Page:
Directed Energy Weapons, particularly those powered by lasers, have long been the stuff of science fiction. Due to recent innovations in commercial solid-state lasers and their adaptation to military uses, potential and immediate national security applications for these weapons are apparent.
The Pentagon, however, has been agonizingly slow in fielding operational prototypes. This must change. There are real-world missions for which laser weapons are needed right now. Additionally, fielding prototypes is essential for developing the appropriate tactics, techniques, and procedures for employing these new capabilities. Unless the military gets these new technologies in the field, it is doubtful the full potential of such weapons will ever be realized. Additionally, further delays make it unlikely that a constituency will develop within the military to strongly advocate for developing and fielding directed energy weapons.
Pirates off the coast of Somalia, terrorists armed with shoulder-fired heat seeking missiles that can down commercial airliners, and road-side improvised landmines waiting to ambush military and civilian convoys all share something in common: They are threats capable of harassing both governments and the private sector. Additionally, such dangers are not easily countered by conventional military capabilities.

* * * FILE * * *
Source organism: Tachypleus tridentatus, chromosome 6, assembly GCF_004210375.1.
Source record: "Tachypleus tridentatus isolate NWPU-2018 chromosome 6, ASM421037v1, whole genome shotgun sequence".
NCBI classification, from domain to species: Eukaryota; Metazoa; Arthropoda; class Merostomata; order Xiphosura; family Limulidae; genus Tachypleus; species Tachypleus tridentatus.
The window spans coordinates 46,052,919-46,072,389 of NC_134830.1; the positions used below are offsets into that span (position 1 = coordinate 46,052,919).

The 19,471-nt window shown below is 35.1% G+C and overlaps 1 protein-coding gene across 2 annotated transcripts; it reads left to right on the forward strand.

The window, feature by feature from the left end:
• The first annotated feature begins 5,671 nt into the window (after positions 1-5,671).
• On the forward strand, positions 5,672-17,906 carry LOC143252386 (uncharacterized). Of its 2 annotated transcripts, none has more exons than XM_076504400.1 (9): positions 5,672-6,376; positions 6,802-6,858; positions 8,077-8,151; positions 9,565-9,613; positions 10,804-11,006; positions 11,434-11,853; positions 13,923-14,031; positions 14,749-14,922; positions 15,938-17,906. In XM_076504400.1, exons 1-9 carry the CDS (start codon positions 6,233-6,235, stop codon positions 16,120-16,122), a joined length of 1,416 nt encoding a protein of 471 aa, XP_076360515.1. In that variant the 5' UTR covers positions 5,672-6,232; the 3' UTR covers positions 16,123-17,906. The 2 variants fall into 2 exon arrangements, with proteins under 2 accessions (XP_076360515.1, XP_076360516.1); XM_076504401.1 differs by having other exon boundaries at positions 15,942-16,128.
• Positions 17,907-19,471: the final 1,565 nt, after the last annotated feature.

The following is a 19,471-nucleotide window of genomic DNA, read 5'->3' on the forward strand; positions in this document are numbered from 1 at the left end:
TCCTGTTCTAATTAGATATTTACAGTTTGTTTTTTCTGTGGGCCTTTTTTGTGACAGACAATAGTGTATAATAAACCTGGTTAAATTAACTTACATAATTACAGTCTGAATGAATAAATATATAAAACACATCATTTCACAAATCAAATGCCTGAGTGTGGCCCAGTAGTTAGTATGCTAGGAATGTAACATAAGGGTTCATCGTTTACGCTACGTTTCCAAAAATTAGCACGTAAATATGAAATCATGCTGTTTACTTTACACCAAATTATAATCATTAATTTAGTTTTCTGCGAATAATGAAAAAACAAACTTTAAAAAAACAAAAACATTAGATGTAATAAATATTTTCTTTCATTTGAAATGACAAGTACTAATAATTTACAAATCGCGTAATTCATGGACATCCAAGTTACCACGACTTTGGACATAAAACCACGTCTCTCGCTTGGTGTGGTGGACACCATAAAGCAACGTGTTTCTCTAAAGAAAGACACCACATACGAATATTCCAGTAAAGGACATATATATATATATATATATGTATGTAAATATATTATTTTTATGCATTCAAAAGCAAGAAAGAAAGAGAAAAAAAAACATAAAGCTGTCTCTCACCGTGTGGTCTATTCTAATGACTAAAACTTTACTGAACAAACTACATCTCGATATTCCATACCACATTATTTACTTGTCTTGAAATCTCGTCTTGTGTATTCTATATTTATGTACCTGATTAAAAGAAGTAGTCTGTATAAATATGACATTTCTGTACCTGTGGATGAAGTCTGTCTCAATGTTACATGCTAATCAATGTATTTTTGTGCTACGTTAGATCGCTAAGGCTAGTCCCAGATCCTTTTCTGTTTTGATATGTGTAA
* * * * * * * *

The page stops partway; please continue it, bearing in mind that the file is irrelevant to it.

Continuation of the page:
At Sea. Terrorists, criminals, and pirates have all used small boats for attacking both military and civilian shipping and to smuggle contraband. In 2000, while docked in Yemen, the U.S. warship Cole was struck by a small boat laden with explosives. The al-Qaeda-directed operation killed 17 crew members and crippled the ship. Off the coast of Florida, smugglers attempt to run their human cargo to the United States at night in small, fast boats. Often the U.S. Coast Guard, which is charged with stopping these smugglers, has little alternative but to try to shoot out the engines while running at high speed, all the while trying not to injure the human cargo huddled in the belly of the boat. Routinely, pirates venture out into the waters of the Gulf of Aden in similar small craft, capturing commercial ships and selling their cargo while holding the crew and craft for ransom.
In the Air. In 2002, terrorists fired two shoulder-fired missiles at a commercial airliner in Kenya. Thankfully, they missed; there were two-hundred passengers on board. In 2003, the U.S. government successfully intercepted an attempted arms sale of a shoulder-fired Igla SA-18 missile, capable of downing commercial aircraft three miles in range and two miles in altitude. These examples demonstrate that malicious actors have an enduring interest in obtaining and using shoulder-fired missiles as terrorist weapons.
On the Ground. In Iraq, improvised explosive devices (IEDs), essentially home-made landmines, were used as the weapon of choice against collation forces. IEDs quickly became one of the major sources of death and injury to both military personnel and innocent civilians. Many of the tactics and innovations pioneered in Iraq were exported to other theaters. Similar IED attacks, for example, have been used against NATO troops in Afghanistan.